COMPONENTS OF BAYESIAN APPROACH
Author: Mr. Akhil Vijayan – Bio-statistician at Genpro Research.
Bayes theorem is considered as the fundamental theorem in Bayesian statistics formulated by Thomas Bayes. The modern mathematical form and the scientific application was developed by Pierre-Simon Laplace. He explained the principle in words and not by the equation, that is the probability of a cause (given event) is proportional to the probability of the event (given its cause). This principle is being used widely in medical statistics to solve problems. Like to know more on how Bayes theorem solves the problem in medical statistics? Read our previous blog BASICS OF BAYESIAN STATISTICS – SERIES I.
Components of the Bayesian approach are classified into six, 1. the Prior Distribution, 2. Likelihood Principle, 3. Posterior Probabilities, 4. Predictive Probability, 5. Exchangeability of Trials and 6. Decision rules.
1. Prior Distribution
Bayesian statistics begins with a prior belief that has been being expressed as a prior distribution. So that the prior distribution is being viewed as an essential portion and it is based on the data from previous trials. The information passing into the prior distribution and the properties of the resulting posterior distribution are the key things to be remembered while setting the prior distribution. The effect of the prior distribution on posterior inference is minor when the study is with a large sample size and the parameters are well-identified. Priors can be informative or uninformative and it shows the strength on beliefs about the parameters.
Informative Priors: To develop a prior distribution, the statistician uses his knowledge or information about the substantive problem perhaps based on other data, besides induced knowledgeable opinion if attainable. Informative priors provide specific and definite information regarding a variable and are usually based on previous studies. Informative priors in Bayesian analysis provide a meaningful outcome even for the small sample’s studies.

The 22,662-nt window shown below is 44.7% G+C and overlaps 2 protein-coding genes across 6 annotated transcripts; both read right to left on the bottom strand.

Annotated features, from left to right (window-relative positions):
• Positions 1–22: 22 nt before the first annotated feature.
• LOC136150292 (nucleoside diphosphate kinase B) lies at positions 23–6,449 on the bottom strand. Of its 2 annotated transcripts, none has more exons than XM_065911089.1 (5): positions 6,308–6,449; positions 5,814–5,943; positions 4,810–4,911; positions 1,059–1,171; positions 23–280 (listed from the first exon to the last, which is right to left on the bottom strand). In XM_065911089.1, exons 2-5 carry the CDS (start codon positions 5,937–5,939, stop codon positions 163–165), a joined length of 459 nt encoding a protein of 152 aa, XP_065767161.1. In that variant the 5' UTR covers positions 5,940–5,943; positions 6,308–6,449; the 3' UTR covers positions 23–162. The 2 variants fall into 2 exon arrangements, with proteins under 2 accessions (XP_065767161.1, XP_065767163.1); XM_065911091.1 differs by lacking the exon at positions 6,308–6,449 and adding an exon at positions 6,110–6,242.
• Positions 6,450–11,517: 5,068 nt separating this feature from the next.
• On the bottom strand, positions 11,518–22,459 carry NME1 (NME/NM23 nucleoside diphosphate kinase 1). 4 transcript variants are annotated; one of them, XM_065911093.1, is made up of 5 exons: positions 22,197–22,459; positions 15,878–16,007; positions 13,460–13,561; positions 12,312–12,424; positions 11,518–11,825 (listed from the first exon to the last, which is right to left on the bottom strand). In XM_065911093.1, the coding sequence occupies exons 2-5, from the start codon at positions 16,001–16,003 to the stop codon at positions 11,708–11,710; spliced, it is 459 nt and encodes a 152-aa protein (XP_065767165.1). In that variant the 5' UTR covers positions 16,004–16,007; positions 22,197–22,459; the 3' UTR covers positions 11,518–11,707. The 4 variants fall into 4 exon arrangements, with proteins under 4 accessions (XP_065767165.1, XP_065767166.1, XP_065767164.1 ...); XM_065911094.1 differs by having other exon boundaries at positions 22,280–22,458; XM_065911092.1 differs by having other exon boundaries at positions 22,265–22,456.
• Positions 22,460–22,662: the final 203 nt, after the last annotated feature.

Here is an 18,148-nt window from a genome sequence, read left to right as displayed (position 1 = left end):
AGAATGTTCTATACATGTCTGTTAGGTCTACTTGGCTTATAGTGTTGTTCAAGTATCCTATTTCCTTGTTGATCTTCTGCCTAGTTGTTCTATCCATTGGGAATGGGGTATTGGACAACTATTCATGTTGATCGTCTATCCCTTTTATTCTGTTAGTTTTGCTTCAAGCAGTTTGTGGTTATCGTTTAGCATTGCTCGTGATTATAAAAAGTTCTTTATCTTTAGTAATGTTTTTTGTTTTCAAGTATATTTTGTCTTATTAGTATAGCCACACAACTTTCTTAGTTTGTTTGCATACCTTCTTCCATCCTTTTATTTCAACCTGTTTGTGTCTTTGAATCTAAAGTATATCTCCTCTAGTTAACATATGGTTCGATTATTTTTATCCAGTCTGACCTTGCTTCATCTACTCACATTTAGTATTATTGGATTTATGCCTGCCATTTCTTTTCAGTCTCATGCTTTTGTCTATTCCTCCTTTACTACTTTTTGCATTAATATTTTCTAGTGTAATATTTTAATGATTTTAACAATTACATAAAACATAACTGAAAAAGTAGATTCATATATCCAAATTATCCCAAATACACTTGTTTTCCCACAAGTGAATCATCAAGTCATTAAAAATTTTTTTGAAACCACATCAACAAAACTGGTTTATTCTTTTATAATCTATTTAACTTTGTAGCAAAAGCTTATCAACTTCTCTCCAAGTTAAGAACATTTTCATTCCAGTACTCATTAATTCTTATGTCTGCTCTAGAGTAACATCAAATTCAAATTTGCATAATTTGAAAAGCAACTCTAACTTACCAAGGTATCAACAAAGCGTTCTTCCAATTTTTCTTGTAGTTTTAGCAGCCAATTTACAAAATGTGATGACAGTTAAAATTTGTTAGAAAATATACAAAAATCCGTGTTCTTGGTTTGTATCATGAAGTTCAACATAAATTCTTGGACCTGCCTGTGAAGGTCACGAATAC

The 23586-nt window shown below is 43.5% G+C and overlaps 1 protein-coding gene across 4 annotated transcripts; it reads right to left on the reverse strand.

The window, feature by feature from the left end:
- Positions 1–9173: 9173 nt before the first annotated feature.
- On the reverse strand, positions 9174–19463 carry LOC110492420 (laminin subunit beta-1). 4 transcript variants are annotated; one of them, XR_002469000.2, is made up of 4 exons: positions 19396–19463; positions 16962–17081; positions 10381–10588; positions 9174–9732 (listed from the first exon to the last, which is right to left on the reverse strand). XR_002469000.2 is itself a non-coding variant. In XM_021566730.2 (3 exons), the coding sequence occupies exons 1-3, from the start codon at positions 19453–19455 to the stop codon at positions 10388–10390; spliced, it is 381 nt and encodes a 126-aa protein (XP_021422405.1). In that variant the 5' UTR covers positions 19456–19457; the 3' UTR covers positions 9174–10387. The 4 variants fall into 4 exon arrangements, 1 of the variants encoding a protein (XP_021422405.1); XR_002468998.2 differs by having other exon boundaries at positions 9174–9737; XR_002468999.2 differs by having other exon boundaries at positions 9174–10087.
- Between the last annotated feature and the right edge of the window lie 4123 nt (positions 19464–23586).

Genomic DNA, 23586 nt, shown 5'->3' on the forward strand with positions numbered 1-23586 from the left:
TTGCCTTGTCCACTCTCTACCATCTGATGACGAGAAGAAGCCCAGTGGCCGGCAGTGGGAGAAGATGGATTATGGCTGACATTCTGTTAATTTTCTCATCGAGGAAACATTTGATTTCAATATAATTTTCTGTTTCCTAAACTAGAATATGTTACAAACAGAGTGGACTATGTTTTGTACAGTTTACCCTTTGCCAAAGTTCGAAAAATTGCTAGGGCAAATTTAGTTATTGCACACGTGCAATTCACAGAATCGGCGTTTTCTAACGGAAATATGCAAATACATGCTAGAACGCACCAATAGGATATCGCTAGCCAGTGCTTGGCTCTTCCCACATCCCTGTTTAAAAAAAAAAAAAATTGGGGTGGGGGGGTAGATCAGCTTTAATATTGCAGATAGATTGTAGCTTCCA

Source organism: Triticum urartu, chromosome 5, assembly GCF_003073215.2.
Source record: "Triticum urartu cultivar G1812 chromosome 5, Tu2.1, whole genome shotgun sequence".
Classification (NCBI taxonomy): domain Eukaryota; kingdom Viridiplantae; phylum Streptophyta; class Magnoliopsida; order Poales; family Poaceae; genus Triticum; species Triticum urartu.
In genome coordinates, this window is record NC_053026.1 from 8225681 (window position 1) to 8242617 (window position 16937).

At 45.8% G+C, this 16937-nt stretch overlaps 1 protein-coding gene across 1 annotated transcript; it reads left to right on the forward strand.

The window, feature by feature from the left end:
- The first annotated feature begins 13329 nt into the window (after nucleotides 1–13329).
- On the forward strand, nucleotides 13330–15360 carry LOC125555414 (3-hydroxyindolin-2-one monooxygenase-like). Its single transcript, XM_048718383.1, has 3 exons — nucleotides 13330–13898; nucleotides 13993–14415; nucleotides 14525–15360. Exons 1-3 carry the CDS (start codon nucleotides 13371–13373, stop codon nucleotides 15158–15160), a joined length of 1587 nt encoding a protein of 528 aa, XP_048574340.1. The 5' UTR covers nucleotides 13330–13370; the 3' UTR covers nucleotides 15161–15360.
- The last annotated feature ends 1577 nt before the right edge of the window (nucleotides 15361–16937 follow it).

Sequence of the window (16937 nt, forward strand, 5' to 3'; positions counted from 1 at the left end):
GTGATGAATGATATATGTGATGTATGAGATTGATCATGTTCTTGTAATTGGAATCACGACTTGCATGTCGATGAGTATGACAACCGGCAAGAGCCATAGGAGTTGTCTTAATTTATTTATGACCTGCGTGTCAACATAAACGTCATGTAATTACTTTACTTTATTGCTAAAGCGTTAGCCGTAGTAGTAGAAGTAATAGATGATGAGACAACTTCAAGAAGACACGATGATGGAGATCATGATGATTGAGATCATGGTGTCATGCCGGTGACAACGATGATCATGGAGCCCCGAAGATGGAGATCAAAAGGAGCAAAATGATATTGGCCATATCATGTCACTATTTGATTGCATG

Uninformative Priors: Non-informative priors are used widely when there is no prior information available. The posterior is determined by the data (data-driven) when the prior is uninformative, and the posterior is a mixture of the prior and the data when the prior is informative.
The selection of prior should be deliberate and careful since the choice of the prior distribution can be highly subjective and can affect the results substantively.
2. Likelihood principle
Observed and unobserved are the two types of quantities In Bayesian. Observed quantities are the data and an unobserved quantity includes parameters, missing data, future observations, etc which may have occurred in the past or may yet occur in the future. The likelihood functions play a central role in statistical inference. Assume that the parameter in a clinical trial is represented by the Greek Letter θ (“theta”). TheObserved and unobserved are the two types of quantities In Bayesian. Observed quantities are the data and an unobserved quantity includes parameters, missing data, future observations, etc which may have occurred in the past or may yet occur in the future. The likelihood functions play a central role in statistical inference. Assume that the parameter in a clinical trial is represented by the Greek Letter θ (“theta”). Then the likelihood function states that all the relevant information for making inference on θ is contained in the observed data and not in other unobserved quantities. It is a mathematical representation of the relationships between observed outcomes and the parameter θ and expressed as f (data⁄θ). In spite of the fact that the frequentist approach utilizes the likelihood function, analysis based on frequentist does not generally hold fast to the probability.